At Wine Day Michael VonHeckler, owner and winemaker at Warm Lake Estate, gave a very interesting lecture on the characteristics of the Niagara Escarpment that make it suitable for producing excellent wines. The Niagara Escarpment is basically a 400-600 ft. cliff that extends for more than 650 miles from New York through Ontario to Michigan, Wisconsin and Illinois. It is the cliff over which the Niagara River plunges to form Niagara Falls and was formed by the unequal erosion of rocks of varying hardness.
Like the region of Burgundy, the soil along the Niagara Escarpment is clay over limestone, has a pH of 7.5, has excellent air and water drainage, and contains illitic soil components. In spite of Buffalo's reputation for being too cold and for receiving too much snowfall, it turns out that the unique shape of the escarpment creates a convection flow that results in the highest and steepest portion of the escarpment receiving just the right amount of heat for growing wine grapes. There is also the right amount of soil along that portion of the escarpment as well.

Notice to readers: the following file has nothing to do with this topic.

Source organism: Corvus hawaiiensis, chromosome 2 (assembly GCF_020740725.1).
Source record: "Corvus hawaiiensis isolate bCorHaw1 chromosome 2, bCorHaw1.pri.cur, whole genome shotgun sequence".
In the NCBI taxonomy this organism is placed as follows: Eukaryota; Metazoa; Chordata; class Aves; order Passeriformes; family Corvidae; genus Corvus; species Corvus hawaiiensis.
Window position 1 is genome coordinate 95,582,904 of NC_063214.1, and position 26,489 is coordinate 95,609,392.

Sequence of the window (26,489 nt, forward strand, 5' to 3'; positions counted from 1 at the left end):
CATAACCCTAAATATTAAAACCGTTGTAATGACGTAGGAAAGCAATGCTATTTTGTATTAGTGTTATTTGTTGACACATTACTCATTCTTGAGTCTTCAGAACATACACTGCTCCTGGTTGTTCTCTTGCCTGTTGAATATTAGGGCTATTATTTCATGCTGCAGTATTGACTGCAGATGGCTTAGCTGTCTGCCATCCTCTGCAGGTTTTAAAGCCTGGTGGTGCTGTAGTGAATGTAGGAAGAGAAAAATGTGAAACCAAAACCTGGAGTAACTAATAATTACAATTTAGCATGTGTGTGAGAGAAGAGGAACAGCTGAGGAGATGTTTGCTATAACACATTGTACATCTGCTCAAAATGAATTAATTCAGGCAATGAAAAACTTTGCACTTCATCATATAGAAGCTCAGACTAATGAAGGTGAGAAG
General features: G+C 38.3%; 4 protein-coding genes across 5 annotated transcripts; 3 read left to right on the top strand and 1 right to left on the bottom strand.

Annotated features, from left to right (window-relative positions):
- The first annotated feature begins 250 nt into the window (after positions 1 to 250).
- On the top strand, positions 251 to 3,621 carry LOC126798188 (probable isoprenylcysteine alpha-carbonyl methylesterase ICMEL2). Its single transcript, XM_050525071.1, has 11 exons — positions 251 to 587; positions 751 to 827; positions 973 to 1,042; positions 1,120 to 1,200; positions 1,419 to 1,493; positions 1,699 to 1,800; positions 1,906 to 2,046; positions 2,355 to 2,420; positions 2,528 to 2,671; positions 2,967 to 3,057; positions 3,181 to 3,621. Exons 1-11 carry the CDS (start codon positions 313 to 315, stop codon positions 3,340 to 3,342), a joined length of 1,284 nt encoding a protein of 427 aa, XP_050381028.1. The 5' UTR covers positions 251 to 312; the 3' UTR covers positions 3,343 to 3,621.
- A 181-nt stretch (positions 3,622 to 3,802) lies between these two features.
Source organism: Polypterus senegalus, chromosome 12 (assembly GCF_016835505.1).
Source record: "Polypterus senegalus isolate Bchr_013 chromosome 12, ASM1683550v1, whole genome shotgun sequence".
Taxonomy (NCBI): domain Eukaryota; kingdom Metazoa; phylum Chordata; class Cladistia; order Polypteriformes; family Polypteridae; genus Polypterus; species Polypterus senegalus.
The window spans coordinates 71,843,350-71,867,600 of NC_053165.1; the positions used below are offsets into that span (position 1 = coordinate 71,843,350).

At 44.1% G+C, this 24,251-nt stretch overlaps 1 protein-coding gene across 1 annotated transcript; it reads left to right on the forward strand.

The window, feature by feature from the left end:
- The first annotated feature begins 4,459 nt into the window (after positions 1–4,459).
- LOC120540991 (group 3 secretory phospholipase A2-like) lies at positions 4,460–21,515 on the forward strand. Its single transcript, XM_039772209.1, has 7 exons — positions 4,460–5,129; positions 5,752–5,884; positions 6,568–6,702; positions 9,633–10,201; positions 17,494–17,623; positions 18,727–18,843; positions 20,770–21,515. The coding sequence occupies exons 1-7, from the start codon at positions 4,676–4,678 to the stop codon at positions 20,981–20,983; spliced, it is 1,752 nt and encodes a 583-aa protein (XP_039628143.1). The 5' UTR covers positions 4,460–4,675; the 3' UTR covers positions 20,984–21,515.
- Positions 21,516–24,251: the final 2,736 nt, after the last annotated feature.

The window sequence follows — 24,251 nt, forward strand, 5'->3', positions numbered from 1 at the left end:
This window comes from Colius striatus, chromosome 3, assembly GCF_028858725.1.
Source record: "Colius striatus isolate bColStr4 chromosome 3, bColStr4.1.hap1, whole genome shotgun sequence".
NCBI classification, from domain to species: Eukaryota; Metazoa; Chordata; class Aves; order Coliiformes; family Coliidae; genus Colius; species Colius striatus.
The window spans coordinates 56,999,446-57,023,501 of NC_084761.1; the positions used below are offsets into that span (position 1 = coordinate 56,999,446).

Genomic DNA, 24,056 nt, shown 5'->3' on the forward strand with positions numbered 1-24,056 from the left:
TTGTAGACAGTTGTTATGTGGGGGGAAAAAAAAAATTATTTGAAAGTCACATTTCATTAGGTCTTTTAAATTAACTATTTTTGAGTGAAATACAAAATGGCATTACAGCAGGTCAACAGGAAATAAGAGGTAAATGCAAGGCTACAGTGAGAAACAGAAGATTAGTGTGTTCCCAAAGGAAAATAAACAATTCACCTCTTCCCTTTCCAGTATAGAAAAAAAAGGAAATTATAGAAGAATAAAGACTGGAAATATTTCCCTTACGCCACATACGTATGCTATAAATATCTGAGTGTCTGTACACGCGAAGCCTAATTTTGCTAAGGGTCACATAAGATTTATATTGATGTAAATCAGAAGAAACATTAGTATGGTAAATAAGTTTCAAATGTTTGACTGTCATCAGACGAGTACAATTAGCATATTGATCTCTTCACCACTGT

According to J. S. Gladstone (Viticulture and the Environment, 1992), Pinot Noir grapes must be grown in a region with at least 2102 degrees days Fahrenheit per year. (One degree day = daily high temperature minus daily low temperature minus 15.) The portion of the Niagara Escarpment in Niagara County, NY, has an average of 2098 degree days F/year, giving it the potential to produce very good Pinot Noirs. Jancis Robinson, Master of Wine, has noted that the land along the escarpment is very similar to Volnay in Burgundy and suggests that in the right places similar quality wine could be made.
In spite of the Niagara Escarpment's apparent suitability for growing excellent wine grapes, as of 1996 there were very few wine grapes being grown in Niagara County. By contrast, on the Canadian side of the escarpment, there were 100 wineries with 18,000 acres of wine grapes, employing 7,000 workers and making a $3.5 billion impact on the economy.
Michael VonHeckler saw a golden opportunity and in 2002 opened his winery, focusing on Pinot Noir. Michael was also instrumental in getting the Niagara Escarpment labeled as an American Viticultural Area in 2005. There are now 12 wineries along the Niagara Wine Trail, with 12 more in planning or development. It will be interesting to see what kind of wines the area produces as it continues to grow and develop.